I last posted before jetting off (O.K. driving my hybrid off) to the Jersey shore to snatch a few hours of relaxation from what is turning out to be an awfully hectic summer.
And now, guess what? I'm doing it again.
I leave tomorrow on yet another abbreviated vacation, but feel guilty about doing it without another quick posting. (Is "blog guilt" a certified psychological condition yet?)
It occurred to me that at this time of year, elementary and secondary school students are busy denying the looming start of school, but that college students can no longer deny the inevitable.
So as parents and student alike prepare for the trek to whatever far-flung school junior has chosen drain you bank account, consider the following.
First, and most important on my blog, is the fact that my alma mater is number three.
The rank is courtesy of The Princeton Review's latest college rankings which now includes the "greenest colleges" in addition to other important rankings like best party school and school with the quirkiest mascot.
The greenest of them all, according to Princeton, is Arizona State University at the Tempe campus. Second is Bates College in Lewiston, Maine and then roaring in at third is my old school, Binghamton University (known formally as the State University of New York at Binghamton).
As any Binghamton alumni can immediately recognize, our school never really "roared" in anything. But anyway, the remaining schools on the list are, in order: College of the Atlantic in Bar Harbor, Maine, Emory University in Atlanta, Georgia Institute of Technology, also in Atlanta, Harvard, University of New Hampshire, University of Oregon, University of Washington and Yale.
No doubt it galled Princeton to have to name Harvard and Yale as being better than them in anything. No worries through, Princeton ranked third in having the happiest students, a top-ten list that neither of its other Ivy League rivals even made; as well as being ranked first in students happy with their financial aid.
You can see all the rankings by clicking here.
And, as this article in The New York Times indicates, a green ranking is increasingly important to the up-and-coming generation.
As the Times article notes, the Princeton Review survey this year asked 10,300 college applicants about what was important to them and "63 percent said that a college’s commitment to the environment could affect their decision to go there."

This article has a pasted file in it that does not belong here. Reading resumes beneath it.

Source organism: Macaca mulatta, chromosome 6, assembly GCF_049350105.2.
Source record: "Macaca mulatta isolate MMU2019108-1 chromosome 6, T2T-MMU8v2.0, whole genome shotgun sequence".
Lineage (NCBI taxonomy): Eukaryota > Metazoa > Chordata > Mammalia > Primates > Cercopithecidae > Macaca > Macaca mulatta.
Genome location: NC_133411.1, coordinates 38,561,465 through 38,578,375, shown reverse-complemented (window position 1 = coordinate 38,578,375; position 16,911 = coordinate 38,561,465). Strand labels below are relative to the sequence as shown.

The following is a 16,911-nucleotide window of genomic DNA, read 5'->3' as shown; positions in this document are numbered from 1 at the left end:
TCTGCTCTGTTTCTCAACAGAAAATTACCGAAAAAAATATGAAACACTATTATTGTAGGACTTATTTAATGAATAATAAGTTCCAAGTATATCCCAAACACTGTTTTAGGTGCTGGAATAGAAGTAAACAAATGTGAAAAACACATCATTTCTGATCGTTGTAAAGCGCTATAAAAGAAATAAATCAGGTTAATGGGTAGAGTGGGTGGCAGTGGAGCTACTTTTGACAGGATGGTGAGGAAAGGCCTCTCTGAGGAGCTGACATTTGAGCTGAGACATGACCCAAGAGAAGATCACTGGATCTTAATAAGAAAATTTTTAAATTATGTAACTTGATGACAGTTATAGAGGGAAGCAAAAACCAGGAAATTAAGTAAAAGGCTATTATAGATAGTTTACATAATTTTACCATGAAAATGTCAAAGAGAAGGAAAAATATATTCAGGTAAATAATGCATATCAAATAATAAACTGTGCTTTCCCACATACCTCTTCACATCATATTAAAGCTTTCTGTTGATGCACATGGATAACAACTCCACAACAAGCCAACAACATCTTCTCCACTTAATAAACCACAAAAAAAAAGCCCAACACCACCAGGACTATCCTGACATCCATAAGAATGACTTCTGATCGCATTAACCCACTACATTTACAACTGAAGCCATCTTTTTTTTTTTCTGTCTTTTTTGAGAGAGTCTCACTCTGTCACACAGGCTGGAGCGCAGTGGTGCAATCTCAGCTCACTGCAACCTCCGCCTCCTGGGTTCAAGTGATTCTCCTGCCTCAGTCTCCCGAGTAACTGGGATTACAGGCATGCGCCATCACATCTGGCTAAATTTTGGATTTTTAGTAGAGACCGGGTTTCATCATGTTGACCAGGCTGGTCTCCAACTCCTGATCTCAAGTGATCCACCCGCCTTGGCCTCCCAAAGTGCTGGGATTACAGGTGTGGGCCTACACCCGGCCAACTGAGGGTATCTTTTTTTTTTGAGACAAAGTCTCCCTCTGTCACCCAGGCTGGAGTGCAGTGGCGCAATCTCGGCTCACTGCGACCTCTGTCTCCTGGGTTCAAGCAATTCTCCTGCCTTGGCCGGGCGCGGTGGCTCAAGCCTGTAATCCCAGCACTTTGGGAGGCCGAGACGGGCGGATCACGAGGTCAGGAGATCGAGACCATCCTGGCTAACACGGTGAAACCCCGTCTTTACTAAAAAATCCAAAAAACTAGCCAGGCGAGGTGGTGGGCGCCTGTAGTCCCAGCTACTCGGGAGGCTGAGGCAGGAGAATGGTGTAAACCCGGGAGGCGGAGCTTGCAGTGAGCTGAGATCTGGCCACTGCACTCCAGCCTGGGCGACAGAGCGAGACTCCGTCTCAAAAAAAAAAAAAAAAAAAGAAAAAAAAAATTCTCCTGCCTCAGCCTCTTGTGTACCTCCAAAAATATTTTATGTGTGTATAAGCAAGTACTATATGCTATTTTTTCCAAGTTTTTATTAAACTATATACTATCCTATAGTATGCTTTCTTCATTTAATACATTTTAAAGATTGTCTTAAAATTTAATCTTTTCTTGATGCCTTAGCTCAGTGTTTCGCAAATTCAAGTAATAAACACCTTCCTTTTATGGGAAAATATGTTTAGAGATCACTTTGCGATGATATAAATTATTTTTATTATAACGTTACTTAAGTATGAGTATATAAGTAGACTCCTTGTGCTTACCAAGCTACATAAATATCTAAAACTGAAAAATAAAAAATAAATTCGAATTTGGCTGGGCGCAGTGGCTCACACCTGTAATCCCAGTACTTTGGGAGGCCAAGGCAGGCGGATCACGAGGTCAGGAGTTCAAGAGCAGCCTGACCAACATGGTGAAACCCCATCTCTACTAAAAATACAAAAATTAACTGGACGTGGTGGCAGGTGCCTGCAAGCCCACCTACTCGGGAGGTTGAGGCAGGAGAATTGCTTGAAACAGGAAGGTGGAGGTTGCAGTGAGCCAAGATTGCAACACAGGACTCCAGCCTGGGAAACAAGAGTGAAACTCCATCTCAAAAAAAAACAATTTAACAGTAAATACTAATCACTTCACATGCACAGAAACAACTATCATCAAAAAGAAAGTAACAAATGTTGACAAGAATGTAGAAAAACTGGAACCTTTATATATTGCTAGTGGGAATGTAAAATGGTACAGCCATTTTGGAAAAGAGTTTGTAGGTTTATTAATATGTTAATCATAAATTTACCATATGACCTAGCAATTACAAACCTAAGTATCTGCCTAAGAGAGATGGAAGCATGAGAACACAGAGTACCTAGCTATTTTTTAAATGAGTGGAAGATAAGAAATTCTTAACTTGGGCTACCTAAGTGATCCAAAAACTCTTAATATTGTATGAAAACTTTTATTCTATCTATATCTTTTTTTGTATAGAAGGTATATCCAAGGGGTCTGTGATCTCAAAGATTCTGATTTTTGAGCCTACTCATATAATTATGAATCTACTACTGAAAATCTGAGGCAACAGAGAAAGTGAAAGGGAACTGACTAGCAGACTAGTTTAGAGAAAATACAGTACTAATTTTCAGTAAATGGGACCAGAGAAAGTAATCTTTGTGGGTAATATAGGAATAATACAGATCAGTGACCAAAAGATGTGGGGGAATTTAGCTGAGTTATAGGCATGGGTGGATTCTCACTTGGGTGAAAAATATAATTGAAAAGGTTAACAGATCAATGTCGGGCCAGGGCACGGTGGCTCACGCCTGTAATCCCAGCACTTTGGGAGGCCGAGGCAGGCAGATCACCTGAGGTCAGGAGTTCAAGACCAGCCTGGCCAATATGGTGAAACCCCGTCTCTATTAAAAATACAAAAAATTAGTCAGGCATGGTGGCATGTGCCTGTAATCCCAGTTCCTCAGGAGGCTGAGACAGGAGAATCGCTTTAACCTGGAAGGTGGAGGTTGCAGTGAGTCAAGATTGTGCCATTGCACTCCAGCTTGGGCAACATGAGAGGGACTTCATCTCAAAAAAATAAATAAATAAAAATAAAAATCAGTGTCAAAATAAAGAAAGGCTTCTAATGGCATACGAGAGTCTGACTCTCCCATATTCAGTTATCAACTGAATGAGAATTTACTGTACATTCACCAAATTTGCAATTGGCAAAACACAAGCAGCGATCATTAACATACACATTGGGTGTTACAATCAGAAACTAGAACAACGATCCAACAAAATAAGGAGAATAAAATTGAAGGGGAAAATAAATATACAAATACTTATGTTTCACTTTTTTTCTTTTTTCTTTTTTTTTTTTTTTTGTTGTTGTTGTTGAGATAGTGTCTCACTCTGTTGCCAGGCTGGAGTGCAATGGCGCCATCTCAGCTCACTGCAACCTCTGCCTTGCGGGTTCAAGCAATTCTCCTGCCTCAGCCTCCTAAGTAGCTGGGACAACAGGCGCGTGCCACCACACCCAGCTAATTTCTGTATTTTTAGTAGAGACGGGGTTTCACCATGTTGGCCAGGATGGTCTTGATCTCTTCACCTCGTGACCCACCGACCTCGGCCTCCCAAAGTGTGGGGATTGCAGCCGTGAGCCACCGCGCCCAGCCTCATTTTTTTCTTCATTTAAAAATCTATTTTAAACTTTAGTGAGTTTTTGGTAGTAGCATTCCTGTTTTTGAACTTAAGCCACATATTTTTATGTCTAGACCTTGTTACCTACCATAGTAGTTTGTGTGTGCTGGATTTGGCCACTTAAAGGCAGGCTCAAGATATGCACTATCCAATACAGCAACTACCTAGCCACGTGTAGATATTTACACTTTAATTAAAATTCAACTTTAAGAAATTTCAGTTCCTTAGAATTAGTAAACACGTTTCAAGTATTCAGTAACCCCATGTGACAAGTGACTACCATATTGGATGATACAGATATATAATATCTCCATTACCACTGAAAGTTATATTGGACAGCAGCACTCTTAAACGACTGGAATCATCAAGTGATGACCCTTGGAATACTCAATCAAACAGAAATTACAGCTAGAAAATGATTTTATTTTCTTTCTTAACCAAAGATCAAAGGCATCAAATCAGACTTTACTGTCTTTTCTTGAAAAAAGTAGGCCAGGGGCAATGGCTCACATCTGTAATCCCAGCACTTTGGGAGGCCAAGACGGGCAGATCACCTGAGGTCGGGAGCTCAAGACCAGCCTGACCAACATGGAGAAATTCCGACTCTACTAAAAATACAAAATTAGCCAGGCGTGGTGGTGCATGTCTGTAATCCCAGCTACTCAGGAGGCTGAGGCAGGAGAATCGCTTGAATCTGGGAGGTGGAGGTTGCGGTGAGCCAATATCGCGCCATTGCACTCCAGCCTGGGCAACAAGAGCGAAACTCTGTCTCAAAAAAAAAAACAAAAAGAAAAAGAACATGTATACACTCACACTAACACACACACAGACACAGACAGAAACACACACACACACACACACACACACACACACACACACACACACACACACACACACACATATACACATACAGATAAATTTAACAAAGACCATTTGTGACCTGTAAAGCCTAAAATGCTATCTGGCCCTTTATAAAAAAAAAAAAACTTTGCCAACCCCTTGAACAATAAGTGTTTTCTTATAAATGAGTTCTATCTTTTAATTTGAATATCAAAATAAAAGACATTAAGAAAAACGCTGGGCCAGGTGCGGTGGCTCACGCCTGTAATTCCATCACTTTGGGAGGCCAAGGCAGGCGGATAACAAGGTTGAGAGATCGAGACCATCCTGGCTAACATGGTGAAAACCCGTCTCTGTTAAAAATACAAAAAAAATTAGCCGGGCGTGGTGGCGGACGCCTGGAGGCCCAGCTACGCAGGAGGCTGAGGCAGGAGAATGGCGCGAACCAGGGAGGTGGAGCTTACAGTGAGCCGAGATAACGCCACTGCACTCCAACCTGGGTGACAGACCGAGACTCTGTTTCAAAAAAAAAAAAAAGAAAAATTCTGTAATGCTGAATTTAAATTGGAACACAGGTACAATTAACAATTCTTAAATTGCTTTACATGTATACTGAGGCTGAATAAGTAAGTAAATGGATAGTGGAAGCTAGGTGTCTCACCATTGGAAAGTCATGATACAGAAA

But while all this awareness is exciting, there is doubt about how meaningful some of these labels are.
"Some higher education officials worry that campuses are taking easy steps to win the label rather than doing the kind of unglamorous work — replacing air exchange systems, for example — that would actually reduce their emissions of greenhouse gases. Some campuses are changing little more than their press releases," the Times reports.
"Sustainability is far more than recycling and “Do It in the Dark” competitions to see which dorms use the least water and electricity. Sustainability is a complex concept, expensive and difficult to achieve. It involves an entirely new approach to day-to-day living and the reappraisal of the existing infrastructure," Kate Zernike writes in The Times.
(And now pardon my continued laziness as I try to do a week's worth of work and still leave for my vacation on time by shamelessly cutting and pasting two paragraphs from the Times story that really encapsulate the scale of the challenge and also manages to suck the joy out of any exuberance you might have felt about people finally starting to "get it.")
“It’s important that we focus on the significant rather than the symbolic, or at least recognize the symbolic for what it is,” says Sarah Hammond Creighton, the sustainability coordinator at Tufts. “I think the commitments are generally real, but I worry that the translation into the depth of the challenge hasn’t hit people.”
The most high-profile effort, and the most debated, is the American College and University Presidents Climate Commitment, signed over the last two years by more than 550 institutions representing about 30 percent of American students. Those who sign promise that within a year they will inventory their greenhouse gas emissions and within two will formulate a plan to arrive at carbon neutrality — that is, zero net CO2 emissions — “as soon as possible.” They also have to agree to at least two of seven measures, including buying 15 percent of their energy from renewable sources and building to LEED (Leadership in Energy and Environmental Design) standards, a certification developed by the nonprofit United States Green Building Council.
Certainly, let's hope our nation's institutions of higher learning can meet those lofty goals.
In the meantime, let's also hope you parents out there with kids in college manage to avoid a conversation with them about what "Do It In the Dark" really means.